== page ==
Moving to a house in Somerset, some years ago, which overlooked the parish church and its surrounding churchyard, I soon found out that the noise of traffic on the M40 in London had been exchanged for that of birdsong and bell-ringing. How pleasant, I thought, until I discovered that the birds were awake at 3.30am and the bells were not just confined to that Sunday morning call to church. Two services on a Sunday, ringing practice on a Tuesday evening, and a weekly influx, it seemed, of dedicated ringers aiming to visit every church in the country to achieve their “peals” (of which more later ), not to mention the occasions of weddings and funerals when the bells were again required.
I decided, full of desire to fit in with country life and its customs, to go along and see how it was done.
Now, I have to admit to something of an ulterior motive in wanting to climb to the top of the bell tower and admire the surrounding views, but this was soon quashed. Health and Safety did not approve, sadly. Instead, I met with the regular ringers and was introduced to the Tower Captain, as he is known. It is he who decides when we start and finish. Our captain was a hefty, ruddy-faced farmer who took some time directing my hands on the thick ropes on which to pull the bells. So I don’t just grab and yank, then?
Once positioned, off we went. And within minutes I thought a day at the gym might have been an easier ride. It was hard work and exhausting, and I began to think that I would soon have the biceps of an Olympic athlete. At one point, my feet left the floor and I thought I might get to see that view from the top after all. Everyone shouted to let go of the rope, which I did, crashing to the ground as the bell clashed and clanged uncontrollably until it had finished its swing. As did my own heart, pounding with a combination of excitement and fear. At once admonished by the Tower Captain for the possibilities of a nasty accident, who’d have thought this noble, bucolic art of bell-ringing might come with a health warning?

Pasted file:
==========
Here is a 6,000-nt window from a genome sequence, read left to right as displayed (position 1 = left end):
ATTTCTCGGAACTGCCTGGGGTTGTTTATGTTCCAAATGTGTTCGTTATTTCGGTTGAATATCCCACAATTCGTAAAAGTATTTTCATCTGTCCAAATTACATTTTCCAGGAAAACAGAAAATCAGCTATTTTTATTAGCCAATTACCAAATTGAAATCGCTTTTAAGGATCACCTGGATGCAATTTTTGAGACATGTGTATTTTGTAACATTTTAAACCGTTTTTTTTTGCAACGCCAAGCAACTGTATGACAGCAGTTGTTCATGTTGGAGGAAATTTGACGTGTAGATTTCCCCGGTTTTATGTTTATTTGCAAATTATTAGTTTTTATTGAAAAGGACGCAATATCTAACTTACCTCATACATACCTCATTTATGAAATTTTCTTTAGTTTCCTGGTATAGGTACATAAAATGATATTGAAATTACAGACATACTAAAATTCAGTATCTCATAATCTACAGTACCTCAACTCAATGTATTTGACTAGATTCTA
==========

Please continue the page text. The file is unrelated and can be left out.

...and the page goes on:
Despite this bad start I perservered and was soon talking to the others about peals, quarter-peals and half-peals. As I lay in bed on a Sunday morning I could soon tell how many ringers had turned up for the first call. Not hard, as I now knew there were six bells that could ring out – sometimes only a lonely two or three summoned people to church. By now, everytime I heard the bells I was much reminded of Charles Laughton in the part of Quasimodo in The Hunchback of Notre Dame“. His catchphrase “The bells! The bells!” ringing in my own thoughts as I researched this further.
The word campanology – and, indeed, it’s an ‘ology’, from Greek (‘logia’, to study), and the Latin ‘campana’ for bell – encompasses the technology of bells; their casting, tuning and sounding, as well as the history, methods and traditions of bell-ringing as an art in itself. A set of tuned bells are generally treated as one musical instrument. Hung in a church tower the bells are fitted to swing through a complete circle on each stroke. Between strokes the bell is poised upside-down with the mouth pointed upwards – pulling on its rope swings it down, and its own momentum swings it back up again. Easy to envision the dangers of going up with the rope all the way to the top!
Delving deeper into the craft of the campanologist I find that mathematical permutations have enabled a system of change ringing – which replaces the usual order of ringing down the scale of, say, 123456. Ringers start with rounds and then proceed to rows, or changes – a permutation of rounds – such as 215436. Serious bell ringing must always start with a round. A few hundred rows are called a ‘touch’ whereas five thousand rows makes a ‘peal’. This can take about three hours to ring – thus explaining the lengthy sessions of visiting bell-ringers and the cacophony that met my move to the country.
Having returned to London, it suddenly occurs to me that lack of hearing any bells, despite the wealth of churches that exist here, and I wonder what my chances would be of taking up campanology in the city. Limited, I should think, and more’s the pity, but I’m so glad to have experienced it at all.